This is absolutely your first and most important step in this process. Start by getting crystal clear on what type of position, industry or specialty you want to be found for. Everything else that doesn’t apply (directly or indirectly) needs to go. Aka clutter.
Clutter could include a variety of things but a good rule to go by is, IF IT DOESN’T HELP YOU IN ANY WAY, THROW IT AWAY. Or save it for your more descriptive resume.
Your LinkedIn profile doesn’t have to include absolutely everything. In fact, it shouldn’t. However, it should be a detailed overview of all the pieces you are looking to display to attract the right employer to you.
Think Less is More here.
Some people may not agree with me on this one, but LinkedIn experts seem to feel this works against you more often than for you.
3rd person writing can come off as cold and passive. Hiring managers want to see how you write and communicate, not someone you paid to write for you (which is exactly what is communicated when you use 3rd person language).
If you do use a professional profile or resume writer, always tweak what they have given you to be 1st person.
Yes, show off your professional brand but infuse it with personality to create an image of you for the reader.
The logic here is these items could work against you instead of for you. From a hiring manager’s perspective, they could think to themselves, “if they are great at this skill, why has no one endorsed them?”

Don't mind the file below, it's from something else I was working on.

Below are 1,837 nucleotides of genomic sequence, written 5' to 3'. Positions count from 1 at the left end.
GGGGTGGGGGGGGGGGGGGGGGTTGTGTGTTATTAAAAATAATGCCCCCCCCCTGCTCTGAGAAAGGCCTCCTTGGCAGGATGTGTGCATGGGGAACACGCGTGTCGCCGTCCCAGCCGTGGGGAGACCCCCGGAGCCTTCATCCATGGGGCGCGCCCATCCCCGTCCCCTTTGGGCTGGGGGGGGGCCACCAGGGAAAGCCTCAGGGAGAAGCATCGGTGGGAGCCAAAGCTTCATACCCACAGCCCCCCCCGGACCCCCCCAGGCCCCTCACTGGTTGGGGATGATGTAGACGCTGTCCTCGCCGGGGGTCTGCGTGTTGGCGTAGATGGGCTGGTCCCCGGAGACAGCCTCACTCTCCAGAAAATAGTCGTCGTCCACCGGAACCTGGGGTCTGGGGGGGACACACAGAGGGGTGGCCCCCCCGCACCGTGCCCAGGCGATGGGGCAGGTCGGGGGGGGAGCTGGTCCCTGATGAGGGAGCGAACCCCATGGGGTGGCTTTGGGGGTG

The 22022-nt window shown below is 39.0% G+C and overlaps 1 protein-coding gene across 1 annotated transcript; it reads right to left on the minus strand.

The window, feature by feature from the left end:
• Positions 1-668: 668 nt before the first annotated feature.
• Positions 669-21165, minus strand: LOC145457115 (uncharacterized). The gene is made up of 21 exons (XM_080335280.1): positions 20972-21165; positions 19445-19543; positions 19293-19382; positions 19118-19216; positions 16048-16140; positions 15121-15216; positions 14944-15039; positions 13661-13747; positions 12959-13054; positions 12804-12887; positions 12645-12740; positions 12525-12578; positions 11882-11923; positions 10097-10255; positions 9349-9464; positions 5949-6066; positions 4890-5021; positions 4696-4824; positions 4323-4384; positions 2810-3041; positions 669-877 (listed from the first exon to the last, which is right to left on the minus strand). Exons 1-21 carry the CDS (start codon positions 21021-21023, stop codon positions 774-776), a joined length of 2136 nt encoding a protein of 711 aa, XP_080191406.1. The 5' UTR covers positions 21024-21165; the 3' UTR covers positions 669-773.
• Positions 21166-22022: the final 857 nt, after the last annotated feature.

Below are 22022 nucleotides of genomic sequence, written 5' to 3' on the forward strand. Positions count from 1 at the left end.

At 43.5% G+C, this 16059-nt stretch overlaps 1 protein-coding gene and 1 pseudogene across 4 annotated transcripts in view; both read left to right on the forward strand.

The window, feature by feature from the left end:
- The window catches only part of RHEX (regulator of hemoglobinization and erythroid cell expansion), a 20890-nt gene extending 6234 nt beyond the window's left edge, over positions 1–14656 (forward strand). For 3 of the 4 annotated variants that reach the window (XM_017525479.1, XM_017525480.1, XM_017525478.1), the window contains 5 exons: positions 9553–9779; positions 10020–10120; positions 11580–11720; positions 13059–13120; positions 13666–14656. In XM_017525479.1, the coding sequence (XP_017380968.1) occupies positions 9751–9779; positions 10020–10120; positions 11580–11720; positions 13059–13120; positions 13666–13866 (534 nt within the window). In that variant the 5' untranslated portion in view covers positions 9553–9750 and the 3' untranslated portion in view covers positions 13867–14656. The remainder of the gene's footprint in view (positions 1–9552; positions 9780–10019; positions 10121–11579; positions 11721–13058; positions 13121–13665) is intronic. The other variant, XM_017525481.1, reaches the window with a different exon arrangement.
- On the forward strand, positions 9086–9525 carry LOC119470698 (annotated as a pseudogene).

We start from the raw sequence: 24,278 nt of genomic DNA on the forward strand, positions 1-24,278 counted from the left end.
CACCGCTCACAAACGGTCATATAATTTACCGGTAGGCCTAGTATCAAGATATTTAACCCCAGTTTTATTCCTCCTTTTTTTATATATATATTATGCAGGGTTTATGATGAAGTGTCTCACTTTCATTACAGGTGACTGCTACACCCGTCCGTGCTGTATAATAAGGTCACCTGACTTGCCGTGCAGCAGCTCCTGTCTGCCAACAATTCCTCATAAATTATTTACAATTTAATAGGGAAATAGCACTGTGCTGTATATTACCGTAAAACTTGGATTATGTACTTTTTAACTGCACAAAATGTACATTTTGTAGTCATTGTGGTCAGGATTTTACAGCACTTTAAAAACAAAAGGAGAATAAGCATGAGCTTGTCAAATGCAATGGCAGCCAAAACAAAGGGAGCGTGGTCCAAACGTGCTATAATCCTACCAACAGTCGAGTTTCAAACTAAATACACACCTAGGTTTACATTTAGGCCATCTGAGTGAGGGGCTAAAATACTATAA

So just remove them and instead add them to your description by discussing them specifically.
Also, you can attract new endorsements by endorsing others. Most people will return the favor.
These would include older accomplishments, achievements in other areas that are completely unrelated
But you may be saying to yourself, “Why not keep them? They could make me look better, like I’ve done more than just this one focus.” Its possible this could be true if the accomplishments apply in any way, but its not likely if its something totally unrelated.
Also, think of this… These accomplishments will compete on your profile (and in the mind of the hiring manager). What types of things are you positive you need them to see and what could act more as clutter.
Invalid information could be certifications that are no longer active (yes, employers actually check and verify those), links or URLs that don’t work anymore, or awards that don’t really impress anyone (you know what these are, they are fooling no one and only distracting from your purpose).
Oh, where to begin on this one. Unflattering photos include anything where you look like your partying (no cheers photos please), photos with you scantily dressed, on your wedding day, with your kids, in the outdoors or celebrity images.
Just say no to all of the above.
A good LinkedIn photo looks professional, clean and clearly shows your face (not your body).
You only get one shot at this photo thing, so make sure it’s a positive representative of who you are as a professional. Let your personality shine through in your writing.
For that matter, if you have your email address listed on your profile, PLEASE PLEASE PLEASE DO NOT use an email address that includes any words like “sexy, dude, jabber mouth, sex god” or anything else that might make you seem immature.
DO, do yourself a favor and take the 2 seconds to create a new gmail account or whatever provider you use.
Ashley Lane Boyle
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